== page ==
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As sanctions on Iran intensify, new opportunities

Q: The U.S. heightened sanctions on Iran considerably last week, targeting its oil exports and the banking sector. But it has also provided waivers to a number of countries that import Iranian oil. Are American proponents of a staunch sanctions regime satisfied at this stage?

A: These are very tough sanctions. There was an argument that they wouldn’t be tough enough unless they involve [blocking access to] the Society for Worldwide Interbank Financial Telecommunication (SWIFT). But they do, because the banks that have been named include the largest banks in Iran, such as the Central Bank of Iran, Saderat,and Melli.In other words, they will be cut off from SWIFT. The debate as to whether unilateral sanctions would work is over. The mistake we made was asking what if Merkel, Macron, and May don’t agree. It turns out it doesn’t matter what they think. What matters is the decisions of thousands of banks and companies whether to do business with Iran or the U.S. — and that’s an easy decision. They’ve already had an impact. The Iranian currency is in free fall, from 40,000 to the dollar to 140,000 — and oil sales have fallen by a million barrels a day. That means $70 million a day in oil sales that Iran is not getting. 

National Security Adviser John Bolton said in a speech in late October that we’re trying to hurt the Iranian economy, not the economy of friends and allies in other countries. If other countries need time to go to zero and they’re moving down, that’s a fair request. So the Administration is saying the trajectory is critical for now, and if they need more time they’ll give it to you. At the same time, they’re also saying that this is finite: These countries don’t have five years, they have six months. And we don’t want to get in a fight with Japan or India. Another way the sanctions are more effective even than they appear is that as Iran tries desperately to maintain oil sales, it’s going to have to give secret discounts — so they’re not going to get the global price. So I think it’s going to have a tremendous impact on the Iranian economy. We’ve also seen in the last couple of years, on social media and elsewhere, Iranian protestors asking, why, in the face of our own budget problems, are we giving hundreds of millions to Hezbollah to engage in acts of terrorism? So I think this brings a lot of pressure on the Iranian regime.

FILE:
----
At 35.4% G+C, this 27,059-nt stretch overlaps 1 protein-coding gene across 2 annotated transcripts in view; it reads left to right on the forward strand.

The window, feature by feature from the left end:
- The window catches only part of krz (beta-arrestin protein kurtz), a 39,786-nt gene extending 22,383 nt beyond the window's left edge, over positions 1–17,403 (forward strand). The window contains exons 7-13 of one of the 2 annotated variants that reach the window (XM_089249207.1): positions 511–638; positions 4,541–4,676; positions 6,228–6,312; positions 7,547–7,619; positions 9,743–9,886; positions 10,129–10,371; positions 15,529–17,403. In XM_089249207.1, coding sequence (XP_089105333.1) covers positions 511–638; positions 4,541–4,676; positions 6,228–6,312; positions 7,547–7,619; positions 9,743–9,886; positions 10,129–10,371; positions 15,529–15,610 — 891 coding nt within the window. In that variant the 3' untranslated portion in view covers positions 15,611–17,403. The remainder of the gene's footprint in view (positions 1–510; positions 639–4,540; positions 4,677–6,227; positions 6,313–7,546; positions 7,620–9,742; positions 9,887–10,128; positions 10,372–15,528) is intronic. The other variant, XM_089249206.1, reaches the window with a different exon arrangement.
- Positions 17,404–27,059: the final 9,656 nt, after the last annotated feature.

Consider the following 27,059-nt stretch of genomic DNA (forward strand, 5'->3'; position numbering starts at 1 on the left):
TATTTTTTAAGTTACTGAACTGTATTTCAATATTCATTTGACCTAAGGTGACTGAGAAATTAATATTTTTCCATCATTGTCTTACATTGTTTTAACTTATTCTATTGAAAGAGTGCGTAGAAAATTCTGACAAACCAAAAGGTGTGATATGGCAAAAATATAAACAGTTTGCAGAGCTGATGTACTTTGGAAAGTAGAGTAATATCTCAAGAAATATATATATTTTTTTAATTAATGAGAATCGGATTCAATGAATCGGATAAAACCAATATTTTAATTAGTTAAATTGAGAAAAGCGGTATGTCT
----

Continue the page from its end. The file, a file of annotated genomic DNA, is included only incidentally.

Q: How do you think Tehran will respond?

A:First it may be that they wait, because people are saying to them, oh, it’s only Trump, and he’ll be gone in two years. I think it’s fine if they believe that. I don’t believe it. My guess is he’ll be reelected. But if it leads the Iranians to sit there and do nothing, that’s fine. I suppose some people, like Qasem Soleimani, want to strike back. Doing so will only hurt Iran. The recent terrorist plot they had in Denmark obviously offended the Danes, who are now  going through the EU to try and get additional sanctions. It’s the same thing in France. So I think the regime has a tough decision to make. Could they commit acts of terrorism, for example, against a U.S. embassy someplace? They could certainly try. But they have to then ask themselves, how would President Trump react, and he might act very forcefully. But I think it’s likely that they won’t do anything that escalates the conflict dramatically, such as trying to close the Bab El Mandeb or Strait of Hormuz. I think the tolerance for them is declining. Of course, I worry, will they ship more weapons to the Houthis? Will they try and get Hezbollah in a war with Israel? Will they engage in acts of terrorism against U.S. or European targets? And it’s possible. I think we have to acknowledge that. But I think many people in their system recognize that they are in a dangerous situation, and they should not be taking great risks. I would just add one other thing which — I mentioned this two-year window of the President’s first term. We all assume that sometime in the foreseeable future they’ll have a new Supreme Leader. That’s going to be a very dangerous moment for Iran, particularly if their economy is suffering as we think it will be, and — particularly if people like Soleimani make a grab for more power under a new Supreme Leader.